"Overall Hatching UV Scale" defines the size of your hatching:

this will also affect the width of the lines, so you might want to counter this with the Hatching Thickness again.

"Overall Hatching Rotation" does exactly what it says.

"Primary Hatching Area" and "Secondary Hatching Area" define in which light situation hatching lines start to appear. Primary lines are used for the less dark, and secondary lines for the darker areas.

A higher value means only the darker areas are affected, which usually means less area. 

"Secondary Hatching Offset" and "Secondary Hatching Rotation" can be used to achieve different styles of hatching.

The rotation is defined with a value from 0-1

Here are some examples:

3.4. Ink Material

This material works a bit like a cel-shader. It paints the darker areas of the image black, and the lighter areas white. You can also enable "two tone" to have darker and lighter types of shadows together.

The area where the shadows are painted can be adjusted with "darker shadows cutoff" and "lighter shadows cutoff". The darkness of the shadows can be adjusted with "darker shadows color" and "lighter shadows color".

3.5. Paper Material

If you want the image to look like it's painted on paper, use the Paper Material. It overlays the rough structure of paper over the image, and also adds some wrinkles if wanted.

Both textures can be adjusted according to your needs. "Wrinkles Intensity" and "Paper Texture Intensity" can be adjusted or set to 0 to disable them completely. "wrinkles UV scale" and "paper UV scale" control the size of the textures.

3.6. Toon Shader

The Pack also includes a Toon Shader.

all features of the Outline Material are also available here.

The Shader uses the diffuse color from the scene, to first remove the lighting. When no diffuse color is found (like for self-lit materials), the original background is automatically used for this area. With the "Mix in Original Lighting"-option, you can also feed some of the original background back into the diffuse color, if wanted.

You can adjust the brightness of the image with the options: "Diffuse Color Brightness" and "Original Scene Brightness"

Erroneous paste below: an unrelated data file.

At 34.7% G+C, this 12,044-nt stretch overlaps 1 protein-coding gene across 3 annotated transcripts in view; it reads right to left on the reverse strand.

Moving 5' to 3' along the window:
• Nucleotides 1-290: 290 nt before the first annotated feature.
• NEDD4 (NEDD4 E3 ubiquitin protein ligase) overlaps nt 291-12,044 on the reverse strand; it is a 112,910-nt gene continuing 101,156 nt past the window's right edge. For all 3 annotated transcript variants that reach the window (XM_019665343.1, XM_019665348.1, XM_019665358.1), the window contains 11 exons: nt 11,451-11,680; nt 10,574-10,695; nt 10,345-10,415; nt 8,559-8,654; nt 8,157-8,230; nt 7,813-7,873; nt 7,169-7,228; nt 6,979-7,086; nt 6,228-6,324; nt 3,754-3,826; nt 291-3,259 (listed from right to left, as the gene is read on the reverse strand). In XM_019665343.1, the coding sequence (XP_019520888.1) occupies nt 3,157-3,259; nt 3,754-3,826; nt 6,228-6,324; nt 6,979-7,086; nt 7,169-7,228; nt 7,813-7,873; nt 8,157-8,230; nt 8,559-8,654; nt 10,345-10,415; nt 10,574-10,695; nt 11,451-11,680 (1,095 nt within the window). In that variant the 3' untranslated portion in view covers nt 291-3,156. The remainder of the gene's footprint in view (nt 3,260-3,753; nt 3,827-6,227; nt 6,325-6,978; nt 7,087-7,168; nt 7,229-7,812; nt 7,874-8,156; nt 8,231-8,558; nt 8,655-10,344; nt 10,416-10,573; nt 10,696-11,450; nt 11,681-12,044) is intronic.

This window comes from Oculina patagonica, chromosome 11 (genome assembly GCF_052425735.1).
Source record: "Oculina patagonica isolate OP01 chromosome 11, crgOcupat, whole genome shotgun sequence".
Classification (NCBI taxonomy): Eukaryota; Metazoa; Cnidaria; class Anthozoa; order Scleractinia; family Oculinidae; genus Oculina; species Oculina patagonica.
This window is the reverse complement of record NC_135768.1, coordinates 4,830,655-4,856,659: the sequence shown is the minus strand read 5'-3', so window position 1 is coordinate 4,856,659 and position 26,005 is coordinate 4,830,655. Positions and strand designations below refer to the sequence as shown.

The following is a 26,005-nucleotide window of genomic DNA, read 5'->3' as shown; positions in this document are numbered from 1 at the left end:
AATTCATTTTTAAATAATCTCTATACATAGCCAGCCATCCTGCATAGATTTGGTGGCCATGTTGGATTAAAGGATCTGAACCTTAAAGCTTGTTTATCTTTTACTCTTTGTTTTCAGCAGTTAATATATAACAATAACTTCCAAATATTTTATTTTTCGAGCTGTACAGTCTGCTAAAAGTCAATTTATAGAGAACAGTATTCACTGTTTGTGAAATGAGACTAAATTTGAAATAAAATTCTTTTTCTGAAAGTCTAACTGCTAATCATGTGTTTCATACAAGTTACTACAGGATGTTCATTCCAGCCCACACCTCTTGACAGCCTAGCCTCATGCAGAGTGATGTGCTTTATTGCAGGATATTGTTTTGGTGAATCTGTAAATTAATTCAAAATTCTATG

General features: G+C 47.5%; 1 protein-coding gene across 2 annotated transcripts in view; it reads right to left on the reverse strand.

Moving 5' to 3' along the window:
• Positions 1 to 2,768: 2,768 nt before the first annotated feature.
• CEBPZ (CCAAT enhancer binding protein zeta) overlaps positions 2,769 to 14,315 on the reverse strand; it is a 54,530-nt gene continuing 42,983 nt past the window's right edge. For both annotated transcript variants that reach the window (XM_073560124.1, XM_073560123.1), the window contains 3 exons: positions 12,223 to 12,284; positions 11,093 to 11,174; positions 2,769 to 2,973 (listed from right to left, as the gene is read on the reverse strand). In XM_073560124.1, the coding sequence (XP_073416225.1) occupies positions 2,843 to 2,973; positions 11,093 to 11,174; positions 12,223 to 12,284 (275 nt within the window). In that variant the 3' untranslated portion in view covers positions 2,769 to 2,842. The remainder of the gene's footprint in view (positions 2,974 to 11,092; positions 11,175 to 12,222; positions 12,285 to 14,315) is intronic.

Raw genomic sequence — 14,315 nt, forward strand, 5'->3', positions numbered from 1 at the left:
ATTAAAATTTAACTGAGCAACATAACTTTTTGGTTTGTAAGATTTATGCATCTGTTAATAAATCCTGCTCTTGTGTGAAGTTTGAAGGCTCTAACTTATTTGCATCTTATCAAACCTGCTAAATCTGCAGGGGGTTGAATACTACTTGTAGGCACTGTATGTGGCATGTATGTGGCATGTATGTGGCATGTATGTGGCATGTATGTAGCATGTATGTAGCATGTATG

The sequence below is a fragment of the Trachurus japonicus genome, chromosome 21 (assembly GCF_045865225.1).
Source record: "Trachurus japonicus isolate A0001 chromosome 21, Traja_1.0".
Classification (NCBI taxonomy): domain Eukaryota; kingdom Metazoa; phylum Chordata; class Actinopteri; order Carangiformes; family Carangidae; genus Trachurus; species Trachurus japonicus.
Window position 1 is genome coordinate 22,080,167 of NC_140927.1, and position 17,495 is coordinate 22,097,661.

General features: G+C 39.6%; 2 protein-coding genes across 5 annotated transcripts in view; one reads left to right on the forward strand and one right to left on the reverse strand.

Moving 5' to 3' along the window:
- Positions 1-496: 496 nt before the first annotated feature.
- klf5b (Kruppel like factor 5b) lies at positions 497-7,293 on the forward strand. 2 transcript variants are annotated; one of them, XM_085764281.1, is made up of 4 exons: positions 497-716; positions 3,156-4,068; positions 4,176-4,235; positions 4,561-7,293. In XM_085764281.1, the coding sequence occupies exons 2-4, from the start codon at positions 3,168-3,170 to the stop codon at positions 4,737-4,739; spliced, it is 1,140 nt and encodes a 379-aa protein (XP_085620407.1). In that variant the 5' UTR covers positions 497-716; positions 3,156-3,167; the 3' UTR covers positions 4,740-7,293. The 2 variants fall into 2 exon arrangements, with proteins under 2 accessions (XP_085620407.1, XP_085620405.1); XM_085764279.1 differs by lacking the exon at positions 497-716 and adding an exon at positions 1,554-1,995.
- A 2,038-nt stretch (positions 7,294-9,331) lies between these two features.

On top of this image, the cel-shading is then added, in form of 4 shadow layers that are added.

With "shadows 1/2/3/4 cutoff" the position of each shadow layer can be defined. Set it to "0" to disable the layer completely. With "shadows 1/2/3/4 color" you define the brightness of each shadow layer.

Use the "Denoise" option to smoothen out the shadows and remove noise from the shadow borders (higher values are performance heavy)

3.7. Brush Strokes Material

The Brush Strokes Material gives the Scene a Painted Look. It includes three different typed of Paint strokes, that also can be mixed: "Curved Strokes", "Random Strokes" & "Straight Strokes". You can control the strength of each type with the "Intensity" parameter and the size of the strokes with the "UV Scale" parameter.

For the Straight Strokes only, you can also modify the "Length" and "Width" separately, as well as control their direction with the "Rotation" parameter.

Also for each type, you can also multiply the alpha texture of the strokes with "Shadow Intensity" to give each stroke more contrast without turning the intensity up.

This Material manipulates the Scene Texture UVs and is therefore not included in the Mixer Material. To combine it with other effects, mix them in the Post Process Volume (see 4.)

3.8. Painted Sky Material

With this material, you can change the look of the sky quickly and easily, without having to change the sky-sphere.

With the parameter "Background Distance" you can change the scene distance at which the sky replacement begins. The default settings should work however in most cases.

You can also modify the contrast, saturation, and color of the sky with the "Contrast", "Desaturation" and "Tint" parameters.